OUT THERE - A Phenomenological Approach to Solo-Hiking in Northern Scandinavia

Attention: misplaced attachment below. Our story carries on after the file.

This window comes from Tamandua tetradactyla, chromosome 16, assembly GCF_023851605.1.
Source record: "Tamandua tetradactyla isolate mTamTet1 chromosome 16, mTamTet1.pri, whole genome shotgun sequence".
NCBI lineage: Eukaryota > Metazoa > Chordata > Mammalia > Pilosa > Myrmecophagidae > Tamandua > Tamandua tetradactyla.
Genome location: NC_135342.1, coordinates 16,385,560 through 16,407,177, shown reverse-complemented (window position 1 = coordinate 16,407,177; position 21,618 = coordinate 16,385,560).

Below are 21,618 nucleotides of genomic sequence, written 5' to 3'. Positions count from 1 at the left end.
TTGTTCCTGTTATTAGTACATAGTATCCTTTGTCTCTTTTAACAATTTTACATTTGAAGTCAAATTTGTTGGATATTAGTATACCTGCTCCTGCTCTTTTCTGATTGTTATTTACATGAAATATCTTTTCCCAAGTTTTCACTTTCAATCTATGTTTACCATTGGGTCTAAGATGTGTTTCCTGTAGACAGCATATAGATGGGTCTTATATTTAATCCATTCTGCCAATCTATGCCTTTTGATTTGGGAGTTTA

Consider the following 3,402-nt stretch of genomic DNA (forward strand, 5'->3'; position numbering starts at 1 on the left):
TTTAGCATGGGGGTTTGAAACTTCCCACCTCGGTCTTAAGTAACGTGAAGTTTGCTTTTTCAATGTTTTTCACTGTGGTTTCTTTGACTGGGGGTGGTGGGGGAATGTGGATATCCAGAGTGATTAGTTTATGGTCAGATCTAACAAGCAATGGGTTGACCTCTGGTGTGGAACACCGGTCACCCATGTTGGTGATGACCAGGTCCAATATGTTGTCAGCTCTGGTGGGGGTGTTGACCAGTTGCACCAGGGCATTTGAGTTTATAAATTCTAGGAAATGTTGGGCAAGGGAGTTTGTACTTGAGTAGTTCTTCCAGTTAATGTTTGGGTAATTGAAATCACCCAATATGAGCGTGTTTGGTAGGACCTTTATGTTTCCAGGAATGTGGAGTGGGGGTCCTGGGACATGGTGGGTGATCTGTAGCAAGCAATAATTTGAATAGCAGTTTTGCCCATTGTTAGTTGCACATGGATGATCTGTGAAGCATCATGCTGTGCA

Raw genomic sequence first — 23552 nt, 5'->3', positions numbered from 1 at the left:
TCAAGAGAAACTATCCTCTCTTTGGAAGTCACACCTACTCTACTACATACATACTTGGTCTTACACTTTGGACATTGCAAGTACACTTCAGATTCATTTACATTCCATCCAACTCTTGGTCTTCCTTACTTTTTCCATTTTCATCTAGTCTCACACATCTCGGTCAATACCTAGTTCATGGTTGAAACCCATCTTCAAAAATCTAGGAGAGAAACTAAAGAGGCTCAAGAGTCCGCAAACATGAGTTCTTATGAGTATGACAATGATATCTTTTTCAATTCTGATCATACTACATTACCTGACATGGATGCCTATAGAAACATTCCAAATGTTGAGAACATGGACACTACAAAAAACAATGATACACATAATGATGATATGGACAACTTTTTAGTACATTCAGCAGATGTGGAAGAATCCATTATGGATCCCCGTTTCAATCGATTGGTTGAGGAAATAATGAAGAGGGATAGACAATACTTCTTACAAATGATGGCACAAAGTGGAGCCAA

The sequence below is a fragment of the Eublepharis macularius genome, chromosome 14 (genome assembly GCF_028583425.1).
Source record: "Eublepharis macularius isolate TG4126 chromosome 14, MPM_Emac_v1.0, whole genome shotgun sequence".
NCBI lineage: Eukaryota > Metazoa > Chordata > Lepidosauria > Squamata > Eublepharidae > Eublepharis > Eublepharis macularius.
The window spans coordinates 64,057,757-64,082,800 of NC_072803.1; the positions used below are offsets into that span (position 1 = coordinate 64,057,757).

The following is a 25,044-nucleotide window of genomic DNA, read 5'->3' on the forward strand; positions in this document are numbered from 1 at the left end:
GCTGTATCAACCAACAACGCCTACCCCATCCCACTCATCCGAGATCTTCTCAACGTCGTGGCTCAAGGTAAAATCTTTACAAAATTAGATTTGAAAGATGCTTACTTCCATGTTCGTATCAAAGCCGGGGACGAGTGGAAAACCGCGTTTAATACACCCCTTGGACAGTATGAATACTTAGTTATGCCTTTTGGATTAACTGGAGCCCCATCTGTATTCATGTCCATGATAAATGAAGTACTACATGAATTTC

Every summer solo-hikers roam the wilderness in northern Scandinavia; across mountains and rivers; they are in awe of the nature. This thesis explores the question: What do they seek out there? It uncovers their aspirations and experiences with a phenomenological research approach. Sixteen solo-hikers were interviewed in-situ (northern Scandinavia, June to August 2014) to gain immediate insights into the phenomenon. The analysis derived four major experiential themes from their narratives: the solo, the nature, the physical and the inner experience. Accordingly, the solo-hikers seek an individual mixture of experiences often linked to their personal life-paths. The study suggests that the solo-hike is both a journey of distance and closeness. The individuals seek (a perceived, not spatial) distance to common life-spaces and make sense of wilderness as a place that is away. However, they speak about the solo-hike as an experience of closeness to their inner selves. The thesis links to key concepts in human geography (such as place, identity) and central discussions in tourism studies (e.g. solo-travel, travel motivations). Ultimately, it also offers a thorough theoretical discussion of adopting phenomenology in human geography.
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